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Among the ever-increasing features of smart buildings, a new technology could prove to be one of the biggest advances yet: a high precision software to measure energy consumption.
Electricity bills must be some of the most dreaded letters for the average citizen. The cost of energy, conditioned by a host of different factors that range from taxes to weather, is still one of the main costs for most homes. Well, at least until renewable energies increase their efficiency or the arrival of the first viable commercial nuclear fusion reactor. Of course, besides the cost of energy, there are ecological concerns to be addressed too. Currently the focus is on increasing the efficiency of vehicles and home appliances. Fuel-efficient cars that achieve 40 MPG, low voltage light bulbs… And now, smart buildings. Because, while the Internet of Things (IoT) has been all the rage over the last few years, the time is ripe for another similar concept—the Internet of Energy.
Following our previous article on biomimicry that covered pine cones as the source of inspiration to improve the cooling of buildings, we will be addressing two software-based technologies designed to improve energy efficiency in buildings.
The everyday operation of buildings draws at least 40% of the energy consumed in most of the countries. Also, if we consider the lifespan of buildings from the moment the first foundations are laid to their final decommissioning, 90% of the carbon dioxide emissions take place during the operational stage, i.e., following their construction. And that mainly because of their HVAC (Heating, Ventilating, and Air Conditioning), lighting and electrical systems. Finding an integrated approach for the management of all those resources and optimizing it by introducing automation and remote-control technologies is the goal of Energy IN TIME (EiT), a project backed by the EU, lead by ACCIONA and joining several partners like CIRCE, the Cork Institute for Technology (Ireland) or the universities of Granada (Spain) and Lorraine (France).
The project is based on software simulations that are later implemented in electrical systems of non-residential buildings, which possess centralized control technologies. EiT has been designed as a nine-stage process. First, by calculating the requirements and system architecture, as well as the gathering of data. Later, a simulation reference model has been put in place to establish the behavior of the building under different energy consumption scenarios. Following that, the development of the whole building’s intelligent control system, which is the core technology, integrating the algorithms that measure occupancy and weather conditions. The following stages cover the diagnosis and analysis systems for the gathered data, as well as their integration and validation. Finally, the actual demonstration and exploitation of the technology.
The project is currently being tested and validated in four non-residential European cities (in France, Romania, and Finland), under different climatological conditions, together with a range of constructive qualities, usage and age circumstances.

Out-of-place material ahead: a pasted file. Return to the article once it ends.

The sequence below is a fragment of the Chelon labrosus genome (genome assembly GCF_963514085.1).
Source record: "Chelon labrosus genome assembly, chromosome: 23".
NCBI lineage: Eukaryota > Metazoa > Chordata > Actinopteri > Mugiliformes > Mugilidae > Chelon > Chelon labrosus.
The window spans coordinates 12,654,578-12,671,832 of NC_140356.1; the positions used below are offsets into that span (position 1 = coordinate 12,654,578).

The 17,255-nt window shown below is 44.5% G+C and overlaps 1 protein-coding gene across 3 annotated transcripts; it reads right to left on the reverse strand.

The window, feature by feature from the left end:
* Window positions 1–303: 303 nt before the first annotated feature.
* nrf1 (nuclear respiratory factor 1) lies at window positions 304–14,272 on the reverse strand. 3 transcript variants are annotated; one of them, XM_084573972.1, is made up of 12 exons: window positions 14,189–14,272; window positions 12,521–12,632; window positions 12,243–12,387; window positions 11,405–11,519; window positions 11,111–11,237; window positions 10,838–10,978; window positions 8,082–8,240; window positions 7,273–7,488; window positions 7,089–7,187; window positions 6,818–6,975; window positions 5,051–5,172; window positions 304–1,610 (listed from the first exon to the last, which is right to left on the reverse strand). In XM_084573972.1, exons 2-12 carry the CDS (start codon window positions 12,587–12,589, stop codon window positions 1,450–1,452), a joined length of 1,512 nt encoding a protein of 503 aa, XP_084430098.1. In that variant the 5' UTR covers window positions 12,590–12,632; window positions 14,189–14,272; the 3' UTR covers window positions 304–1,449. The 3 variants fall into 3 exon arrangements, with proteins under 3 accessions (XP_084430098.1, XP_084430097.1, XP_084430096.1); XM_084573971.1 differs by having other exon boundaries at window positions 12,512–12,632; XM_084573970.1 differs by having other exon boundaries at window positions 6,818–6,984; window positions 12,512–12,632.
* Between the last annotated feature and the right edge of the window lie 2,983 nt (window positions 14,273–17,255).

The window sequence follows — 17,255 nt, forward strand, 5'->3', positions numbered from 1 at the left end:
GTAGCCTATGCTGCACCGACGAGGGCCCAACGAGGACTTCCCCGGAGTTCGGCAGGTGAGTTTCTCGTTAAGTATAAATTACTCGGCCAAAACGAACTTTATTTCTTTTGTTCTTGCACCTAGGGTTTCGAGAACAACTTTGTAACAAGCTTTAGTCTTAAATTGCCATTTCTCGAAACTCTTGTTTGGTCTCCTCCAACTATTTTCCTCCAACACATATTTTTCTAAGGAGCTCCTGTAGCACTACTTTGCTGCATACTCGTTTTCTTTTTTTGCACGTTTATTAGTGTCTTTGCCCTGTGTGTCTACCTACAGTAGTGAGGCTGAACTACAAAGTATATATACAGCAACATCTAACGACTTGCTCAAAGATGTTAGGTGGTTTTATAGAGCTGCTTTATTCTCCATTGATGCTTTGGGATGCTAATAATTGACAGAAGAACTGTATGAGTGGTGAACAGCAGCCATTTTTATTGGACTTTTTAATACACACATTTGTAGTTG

The goal is to achieve a substantial optimization of energy efficiency in buildings with an innovative management and control solution that achieves up to 20% energy savings regarding traditional energy networks and their operation and maintenance costs.
What if it were possible to know the detailed energy consumption of a building at any given time? And what of that information could be transmitted to a smart network that could assign resources at all times, leveraging off-peak hours? Such was the reasoning of a research team from the Electronics Laboratory (ELab) at the École Polytechnique Fédérale de Lausanne (EPFL), who have just published their results on the Elsevier Automation in Construction journal.
Currently, there are several smart devices that can measure the arrival of a user to automatically turn on the lights or the heating of a home or program a coffee machine. The goal of the research is to develop a software that can merge all the data provided by different sensors, including those integrated into wearables, and transmit them to a smart network.
The original approach of this Swiss team could well prove to be a turning point to make this kind of software happen, as it would allow a bidirectional communication between buildings and the network, leveraging all the potential of the Internet of Energy, which combines smart buildings, a smart grid, and storage systems.
This type of information would be especially helpful in the management of renewable energies, extremely conditioned by variations in the speed of wind or solar cycles. For example, the system would predict a sharp increase in the supply or demand of electricity, turning on the heating of the house before the programmed time. Likewise, if the network were to experience a strong demand, the temperature of the home could be decreased within a reasonable range defined by the user.
Currently, the team already has a working smart building simulator able to process all the conditions to optimize energy consumption. The challenge will be to optimize the flow of information between the sensors and the smart grid, which could potentially cover whole cities.